• You won’t have to manually switch anything over using this service or have to worry about closing your old account - this’ll all be taken care of for you.
  • All existing Direct Debits and standing orders should automatically be switched over from your old to your new account - meaning the monthly payments you’ve previously set up should continue to be sent from the new account. (Learn about different types of payments, including Direct Debits and standing orders.)
  • Your existing balance in your old account will also be switched over to your new account.
  • You won’t miss out on any money coming into your account as this’ll also be redirected to your new account, including salaries and money sent from family.
  • Plus, for a set time, anyone who sends money to the old account details will be contacted and given your new account details.
  • Any details of people you’ve previously paid will also be copied over to your new account, so you can easily access them and make payments from your new account.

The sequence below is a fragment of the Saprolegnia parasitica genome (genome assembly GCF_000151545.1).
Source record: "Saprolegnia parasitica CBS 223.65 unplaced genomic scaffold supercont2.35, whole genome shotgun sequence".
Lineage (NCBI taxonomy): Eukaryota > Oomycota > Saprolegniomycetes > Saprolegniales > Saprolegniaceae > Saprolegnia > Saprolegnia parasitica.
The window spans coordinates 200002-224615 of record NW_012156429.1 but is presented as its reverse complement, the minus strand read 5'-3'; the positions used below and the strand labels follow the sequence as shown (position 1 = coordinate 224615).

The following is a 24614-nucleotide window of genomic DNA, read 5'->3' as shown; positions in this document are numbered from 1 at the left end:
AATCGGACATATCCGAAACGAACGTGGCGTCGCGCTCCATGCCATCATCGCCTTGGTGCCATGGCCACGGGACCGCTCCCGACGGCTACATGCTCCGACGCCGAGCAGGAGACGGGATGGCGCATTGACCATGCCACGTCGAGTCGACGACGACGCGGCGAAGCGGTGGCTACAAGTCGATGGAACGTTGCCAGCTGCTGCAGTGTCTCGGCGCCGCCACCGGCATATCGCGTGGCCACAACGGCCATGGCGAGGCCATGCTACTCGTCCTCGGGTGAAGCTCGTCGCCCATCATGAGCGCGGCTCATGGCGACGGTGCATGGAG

• Finally, you’ll benefit from the Current Account Switch Guarantee:

See the full Current Account Switch Guarantee.

 

What won’t be switched over to your new account?

You’ll need to update your card number for any online shopping you do.

You’ll also need to update your card details for any subscriptions you have.

When you switch over to your new account, you’ll lose your transaction history and bank statements from your old account, so if you want to keep these, make sure you’ve downloaded them before the switch happens.

 

What happens to my old bank account when I switch?

Your old bank account will automatically be closed by your old bank. Once you’ve confirmed and submitted the current account switch, you won’t have to do anything else.

Current Account Switch Service requirements

First, you’ll need to make sure your bank is signed up for the service. Most UK banks are, but you can check the full list of over 50 participating UK banks and building societies here.

You’ll also need to make sure your details are the same on both the old and new accounts.

One thing to note is that you can only switch between two current accounts. You can’t switch:

  • Savings accounts
  • ISAs
  • Payment accounts that don’t use the pound (£) as their currency

 

How to switch bank accounts: step by step

  1. Open an account with your new bank
  2. When you create the account, say that you want to switch an existing account to this new account
  3. Pick the date you’d like the switch to take place